Who doesn’t love the fearless Mrs. Brisby who learns she has a courageous heart?
Who wasn’t shocked at the secret world of the NIMH, where rats are the intellectual creme de la creme?
This week’s Throwback Thursday, ScienceFiction.com’s look at great science fiction of the past, we take a look at “The Secret of NIMH”, a family-friendly story about rodents both adorable and attractive. (Come on, admit it. There’s SOMETHING about the rat, Justin, that just hits the mark in the suave category.)
I know some of you may not consider ‘The Secret of NIMH’ as classic science fiction but you’ll soon see why it is. I thoroughly enjoyed Robert C. O’Brien’s novel, ‘Mrs. Frisby and the Rats of NIMH’ in fifth grade which left a big impression on me as did the animated film. (Maybe because it had the word “damn” in it.) Hopefully, I’m not the only one.
The story is about the journey of Mrs. Brisby, a widow and mother of four, who is in a desperate situation. Living on the Fitzgibbons Farm, Mrs. Brisby must move her home to the other side of a big rock before the farmer’s plow comes to destroy it. However, Mrs. Brisby can’t just pick up and leave. Her son Timothy is sick with pneumonia and can’t go outdoors. Therefore, Mrs. Brisby employs the help of the rats of NIMH – a highly advanced society of freed lab rats. The rats aid Mrs. Brisby but not without disastrous hiccups and revealed secrets.
‘The Secret of NIMH’ includes the voice talents of Elizabeth Hartman, Hermoine Baddeley and John Carradine. It also includes the voices of an extremely young Wil Wheaton and Shannen Dougherty. (Oooh! More sci-fi connections!)
This film may fall into one of those semi-genre categories, something I like to call “sorta kinda science fiction”, but it fits into the sci fi genre nonetheless. The environment is rationally imaginative in that we suppose a world where animal testing has made lab rats so advanced, they’ve created their own mini-advanced world in a rosebush. We are thrust into a world where we see how scientific inquiry can be disastrous even to the littlest of creatures. Scientific advancement has come so far that humans created a way to inject a higher intelligence into an animal, giving them an ability to read and operate machinery.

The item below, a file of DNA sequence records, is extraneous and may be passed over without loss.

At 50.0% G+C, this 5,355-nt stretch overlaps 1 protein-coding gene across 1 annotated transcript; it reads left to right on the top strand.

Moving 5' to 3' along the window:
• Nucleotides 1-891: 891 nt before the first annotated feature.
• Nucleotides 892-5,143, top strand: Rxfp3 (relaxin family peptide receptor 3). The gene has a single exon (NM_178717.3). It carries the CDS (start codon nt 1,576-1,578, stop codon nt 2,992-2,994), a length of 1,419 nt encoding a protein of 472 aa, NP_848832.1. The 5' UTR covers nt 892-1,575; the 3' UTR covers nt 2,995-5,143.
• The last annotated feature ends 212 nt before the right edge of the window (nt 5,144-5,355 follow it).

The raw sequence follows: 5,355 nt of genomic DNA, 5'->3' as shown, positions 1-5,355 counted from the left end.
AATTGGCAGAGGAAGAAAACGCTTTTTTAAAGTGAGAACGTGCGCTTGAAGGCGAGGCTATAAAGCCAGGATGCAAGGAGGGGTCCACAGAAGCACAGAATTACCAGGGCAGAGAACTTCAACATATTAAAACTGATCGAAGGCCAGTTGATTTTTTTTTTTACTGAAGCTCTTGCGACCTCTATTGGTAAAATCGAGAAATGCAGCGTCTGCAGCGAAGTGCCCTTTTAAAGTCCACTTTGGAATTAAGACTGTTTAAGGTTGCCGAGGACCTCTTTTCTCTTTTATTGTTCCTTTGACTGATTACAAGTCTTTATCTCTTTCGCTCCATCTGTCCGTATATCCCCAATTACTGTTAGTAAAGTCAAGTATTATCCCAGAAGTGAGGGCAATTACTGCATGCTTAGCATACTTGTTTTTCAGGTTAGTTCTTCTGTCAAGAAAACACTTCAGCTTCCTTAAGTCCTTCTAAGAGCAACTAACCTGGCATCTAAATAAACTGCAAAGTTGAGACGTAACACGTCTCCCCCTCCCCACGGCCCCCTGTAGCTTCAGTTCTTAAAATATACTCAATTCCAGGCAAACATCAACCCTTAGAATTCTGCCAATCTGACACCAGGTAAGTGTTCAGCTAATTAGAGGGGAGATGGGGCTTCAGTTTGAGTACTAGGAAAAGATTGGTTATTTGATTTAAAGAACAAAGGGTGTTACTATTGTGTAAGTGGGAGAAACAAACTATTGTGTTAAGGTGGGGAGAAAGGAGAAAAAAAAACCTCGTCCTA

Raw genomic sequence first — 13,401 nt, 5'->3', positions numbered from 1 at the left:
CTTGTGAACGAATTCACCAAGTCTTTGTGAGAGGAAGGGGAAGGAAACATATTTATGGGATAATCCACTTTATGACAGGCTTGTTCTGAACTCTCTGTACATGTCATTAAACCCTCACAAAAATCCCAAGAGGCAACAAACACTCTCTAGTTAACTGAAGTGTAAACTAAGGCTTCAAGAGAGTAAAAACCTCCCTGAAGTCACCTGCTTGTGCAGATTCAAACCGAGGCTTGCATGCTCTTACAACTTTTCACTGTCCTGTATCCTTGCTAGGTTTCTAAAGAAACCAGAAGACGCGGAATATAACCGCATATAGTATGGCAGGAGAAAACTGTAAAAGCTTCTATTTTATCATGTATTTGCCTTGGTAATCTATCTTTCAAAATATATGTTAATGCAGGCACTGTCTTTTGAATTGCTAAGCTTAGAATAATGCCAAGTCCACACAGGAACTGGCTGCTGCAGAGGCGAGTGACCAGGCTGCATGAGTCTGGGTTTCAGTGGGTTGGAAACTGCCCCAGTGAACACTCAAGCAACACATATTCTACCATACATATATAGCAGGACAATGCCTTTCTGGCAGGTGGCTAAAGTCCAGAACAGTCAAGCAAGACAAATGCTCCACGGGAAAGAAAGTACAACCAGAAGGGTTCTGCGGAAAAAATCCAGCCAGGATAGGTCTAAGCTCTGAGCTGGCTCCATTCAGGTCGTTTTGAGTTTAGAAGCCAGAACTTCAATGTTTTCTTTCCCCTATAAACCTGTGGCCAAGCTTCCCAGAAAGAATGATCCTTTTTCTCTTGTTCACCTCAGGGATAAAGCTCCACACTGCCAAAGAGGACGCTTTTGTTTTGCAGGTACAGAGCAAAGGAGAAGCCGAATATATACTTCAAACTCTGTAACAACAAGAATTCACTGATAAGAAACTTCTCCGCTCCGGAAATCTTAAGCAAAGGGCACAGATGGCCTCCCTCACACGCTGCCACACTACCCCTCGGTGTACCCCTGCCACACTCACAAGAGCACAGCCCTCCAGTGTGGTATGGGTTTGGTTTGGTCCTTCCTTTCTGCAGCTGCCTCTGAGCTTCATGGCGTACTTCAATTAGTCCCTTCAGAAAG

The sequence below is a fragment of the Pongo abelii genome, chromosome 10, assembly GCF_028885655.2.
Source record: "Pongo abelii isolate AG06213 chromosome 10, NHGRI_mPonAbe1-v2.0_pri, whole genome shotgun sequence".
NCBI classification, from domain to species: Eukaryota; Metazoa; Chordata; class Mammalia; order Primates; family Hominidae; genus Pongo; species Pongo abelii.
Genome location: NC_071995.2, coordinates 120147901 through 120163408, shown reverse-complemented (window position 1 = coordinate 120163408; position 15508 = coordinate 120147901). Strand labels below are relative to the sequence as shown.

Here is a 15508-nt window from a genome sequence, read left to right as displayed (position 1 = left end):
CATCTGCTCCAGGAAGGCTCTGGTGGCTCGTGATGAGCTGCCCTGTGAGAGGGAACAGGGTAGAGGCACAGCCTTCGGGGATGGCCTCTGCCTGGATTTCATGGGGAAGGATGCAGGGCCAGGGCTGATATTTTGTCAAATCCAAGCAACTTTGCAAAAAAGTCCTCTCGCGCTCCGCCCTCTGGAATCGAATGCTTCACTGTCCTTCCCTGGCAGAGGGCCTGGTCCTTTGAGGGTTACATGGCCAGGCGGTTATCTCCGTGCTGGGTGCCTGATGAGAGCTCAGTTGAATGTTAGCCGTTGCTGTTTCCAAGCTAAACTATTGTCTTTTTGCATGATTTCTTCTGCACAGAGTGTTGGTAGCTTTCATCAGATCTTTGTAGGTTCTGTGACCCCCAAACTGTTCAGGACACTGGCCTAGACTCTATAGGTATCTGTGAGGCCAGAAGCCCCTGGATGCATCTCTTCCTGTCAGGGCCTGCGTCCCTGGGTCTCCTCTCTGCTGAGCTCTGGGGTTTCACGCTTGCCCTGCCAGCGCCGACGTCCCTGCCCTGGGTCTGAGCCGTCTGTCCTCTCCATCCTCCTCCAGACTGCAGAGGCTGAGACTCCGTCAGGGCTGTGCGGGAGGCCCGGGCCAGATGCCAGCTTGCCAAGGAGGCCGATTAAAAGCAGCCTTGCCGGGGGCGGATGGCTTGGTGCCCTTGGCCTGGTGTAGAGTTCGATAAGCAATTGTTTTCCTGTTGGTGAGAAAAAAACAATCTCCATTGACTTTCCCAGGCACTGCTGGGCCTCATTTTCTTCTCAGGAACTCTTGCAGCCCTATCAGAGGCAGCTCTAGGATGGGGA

The rats in ‘The Secret of NIMH’ turned their ecosystem into a kid-friendly ‘Animal Farm’ where the evolution of one evil rat, Jenner, turns into a lust for power. We question if corruption will always be inevitable as society advances.
‘The Secret of NIMH’ is pretty different from the animated films we see today. The story slowly builds. Not every scene consists of some type of action sequence. There are very adult themes appearing throughout the film such as the trials and tribulations of being a widowed mother and how class systems are built based on literacy and the availability of resources.
Plus, there’s animals who talk. Who can resist talking animals? They’re adorable!
For anyone who has a nostalgia for the 80s, (let’s face it, nostalgia for the 80s never went out of style), ‘The Secret of NIMH’ will give you that familiar taste of your youth. I highly recommend watching it again. After all, it’s on Netflix Instant and you probably watched every else Netflix Instant has to offer, anyway.
Did you like ‘The Secret of NIMH’ when you were younger? Do you consider it science fiction? Why or why not?